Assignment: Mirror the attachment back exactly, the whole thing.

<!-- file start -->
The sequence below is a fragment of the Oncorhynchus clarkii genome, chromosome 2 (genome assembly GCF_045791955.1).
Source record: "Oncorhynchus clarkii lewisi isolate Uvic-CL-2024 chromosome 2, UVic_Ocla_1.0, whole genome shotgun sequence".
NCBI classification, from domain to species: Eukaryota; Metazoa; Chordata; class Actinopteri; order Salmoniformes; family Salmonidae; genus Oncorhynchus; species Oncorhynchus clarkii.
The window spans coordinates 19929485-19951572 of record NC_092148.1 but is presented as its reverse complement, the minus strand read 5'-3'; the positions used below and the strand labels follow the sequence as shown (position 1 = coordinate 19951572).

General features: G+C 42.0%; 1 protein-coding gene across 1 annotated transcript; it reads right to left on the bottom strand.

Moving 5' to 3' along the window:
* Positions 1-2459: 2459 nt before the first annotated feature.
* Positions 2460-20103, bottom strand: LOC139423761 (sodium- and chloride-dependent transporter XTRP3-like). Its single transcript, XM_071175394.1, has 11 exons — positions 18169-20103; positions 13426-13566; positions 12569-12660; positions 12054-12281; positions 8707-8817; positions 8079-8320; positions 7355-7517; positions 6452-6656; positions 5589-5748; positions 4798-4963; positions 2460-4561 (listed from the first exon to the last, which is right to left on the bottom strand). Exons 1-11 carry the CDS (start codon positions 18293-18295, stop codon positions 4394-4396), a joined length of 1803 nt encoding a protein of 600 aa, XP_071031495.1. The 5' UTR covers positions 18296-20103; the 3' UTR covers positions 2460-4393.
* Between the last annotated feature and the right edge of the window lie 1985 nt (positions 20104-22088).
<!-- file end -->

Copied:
The sequence below is a fragment of the Oncorhynchus clarkii genome, chromosome 2 (genome assembly GCF_045791955.1).
Source record: "Oncorhynchus clarkii lewisi isolate Uvic-CL-2024 chromosome 2, UVic_Ocla_1.0, whole genome shotgun sequence".
NCBI classification, from domain to species: Eukaryota; Metazoa; Chordata; class Actinopteri; order Salmoniformes; family Salmonidae; genus Oncorhynchus; species Oncorhynchus clarkii.
The window spans coordinates 19929485-19951572 of record NC_092148.1 but is presented as its reverse complement, the minus strand read 5'-3'; the positions used below and the strand labels follow the sequence as shown (position 1 = coordinate 19951572).

General features: G+C 42.0%; 1 protein-coding gene across 1 annotated transcript; it reads right to left on the bottom strand.

Moving 5' to 3' along the window:
* Positions 1-2459: 2459 nt before the first annotated feature.
* Positions 2460-20103, bottom strand: LOC139423761 (sodium- and chloride-dependent transporter XTRP3-like). Its single transcript, XM_071175394.1, has 11 exons — positions 18169-20103; positions 13426-13566; positions 12569-12660; positions 12054-12281; positions 8707-8817; positions 8079-8320; positions 7355-7517; positions 6452-6656; positions 5589-5748; positions 4798-4963; positions 2460-4561 (listed from the first exon to the last, which is right to left on the bottom strand). Exons 1-11 carry the CDS (start codon positions 18293-18295, stop codon positions 4394-4396), a joined length of 1803 nt encoding a protein of 600 aa, XP_071031495.1. The 5' UTR covers positions 18296-20103; the 3' UTR covers positions 2460-4393.
* Between the last annotated feature and the right edge of the window lie 1985 nt (positions 20104-22088).